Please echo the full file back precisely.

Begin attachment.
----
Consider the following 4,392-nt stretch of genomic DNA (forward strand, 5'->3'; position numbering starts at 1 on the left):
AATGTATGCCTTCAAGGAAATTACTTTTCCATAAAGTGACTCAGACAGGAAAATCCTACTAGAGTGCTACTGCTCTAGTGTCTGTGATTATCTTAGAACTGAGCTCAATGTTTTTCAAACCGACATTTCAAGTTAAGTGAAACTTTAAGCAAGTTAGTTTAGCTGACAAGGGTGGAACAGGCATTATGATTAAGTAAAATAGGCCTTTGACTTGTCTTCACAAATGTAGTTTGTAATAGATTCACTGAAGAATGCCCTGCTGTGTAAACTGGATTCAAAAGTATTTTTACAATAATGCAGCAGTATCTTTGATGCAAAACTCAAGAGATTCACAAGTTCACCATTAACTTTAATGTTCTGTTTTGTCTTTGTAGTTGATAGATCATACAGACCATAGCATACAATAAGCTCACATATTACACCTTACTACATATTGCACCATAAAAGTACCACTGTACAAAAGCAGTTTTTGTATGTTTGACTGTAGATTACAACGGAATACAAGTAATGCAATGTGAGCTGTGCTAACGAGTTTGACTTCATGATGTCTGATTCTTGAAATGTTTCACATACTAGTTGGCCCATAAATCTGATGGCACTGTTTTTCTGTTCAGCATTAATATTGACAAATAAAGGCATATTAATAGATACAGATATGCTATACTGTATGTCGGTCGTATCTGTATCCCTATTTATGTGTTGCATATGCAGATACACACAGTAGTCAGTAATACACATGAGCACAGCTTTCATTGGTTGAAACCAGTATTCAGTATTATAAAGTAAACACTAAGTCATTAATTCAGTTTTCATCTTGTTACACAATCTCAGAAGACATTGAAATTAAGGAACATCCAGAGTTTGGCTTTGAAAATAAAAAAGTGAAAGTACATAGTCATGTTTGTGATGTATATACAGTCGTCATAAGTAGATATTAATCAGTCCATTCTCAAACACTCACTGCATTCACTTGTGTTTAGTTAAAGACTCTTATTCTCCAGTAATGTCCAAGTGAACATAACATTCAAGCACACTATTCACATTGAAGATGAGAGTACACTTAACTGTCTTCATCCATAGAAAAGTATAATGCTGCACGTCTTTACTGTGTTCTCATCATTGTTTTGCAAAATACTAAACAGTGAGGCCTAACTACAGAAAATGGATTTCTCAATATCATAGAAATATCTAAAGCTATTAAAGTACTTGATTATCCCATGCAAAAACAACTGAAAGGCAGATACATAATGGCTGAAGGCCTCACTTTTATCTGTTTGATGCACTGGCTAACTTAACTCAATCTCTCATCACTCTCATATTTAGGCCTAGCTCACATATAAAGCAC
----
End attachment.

Consider the following 4,392-nt stretch of genomic DNA (forward strand, 5'->3'; position numbering starts at 1 on the left):
AATGTATGCCTTCAAGGAAATTACTTTTCCATAAAGTGACTCAGACAGGAAAATCCTACTAGAGTGCTACTGCTCTAGTGTCTGTGATTATCTTAGAACTGAGCTCAATGTTTTTCAAACCGACATTTCAAGTTAAGTGAAACTTTAAGCAAGTTAGTTTAGCTGACAAGGGTGGAACAGGCATTATGATTAAGTAAAATAGGCCTTTGACTTGTCTTCACAAATGTAGTTTGTAATAGATTCACTGAAGAATGCCCTGCTGTGTAAACTGGATTCAAAAGTATTTTTACAATAATGCAGCAGTATCTTTGATGCAAAACTCAAGAGATTCACAAGTTCACCATTAACTTTAATGTTCTGTTTTGTCTTTGTAGTTGATAGATCATACAGACCATAGCATACAATAAGCTCACATATTACACCTTACTACATATTGCACCATAAAAGTACCACTGTACAAAAGCAGTTTTTGTATGTTTGACTGTAGATTACAACGGAATACAAGTAATGCAATGTGAGCTGTGCTAACGAGTTTGACTTCATGATGTCTGATTCTTGAAATGTTTCACATACTAGTTGGCCCATAAATCTGATGGCACTGTTTTTCTGTTCAGCATTAATATTGACAAATAAAGGCATATTAATAGATACAGATATGCTATACTGTATGTCGGTCGTATCTGTATCCCTATTTATGTGTTGCATATGCAGATACACACAGTAGTCAGTAATACACATGAGCACAGCTTTCATTGGTTGAAACCAGTATTCAGTATTATAAAGTAAACACTAAGTCATTAATTCAGTTTTCATCTTGTTACACAATCTCAGAAGACATTGAAATTAAGGAACATCCAGAGTTTGGCTTTGAAAATAAAAAAGTGAAAGTACATAGTCATGTTTGTGATGTATATACAGTCGTCATAAGTAGATATTAATCAGTCCATTCTCAAACACTCACTGCATTCACTTGTGTTTAGTTAAAGACTCTTATTCTCCAGTAATGTCCAAGTGAACATAACATTCAAGCACACTATTCACATTGAAGATGAGAGTACACTTAACTGTCTTCATCCATAGAAAAGTATAATGCTGCACGTCTTTACTGTGTTCTCATCATTGTTTTGCAAAATACTAAACAGTGAGGCCTAACTACAGAAAATGGATTTCTCAATATCATAGAAATATCTAAAGCTATTAAAGTACTTGATTATCCCATGCAAAAACAACTGAAAGGCAGATACATAATGGCTGAAGGCCTCACTTTTATCTGTTTGATGCACTGGCTAACTTAACTCAATCTCTCATCACTCTCATATTTAGGCCTAGCTCACATATAAAGCAC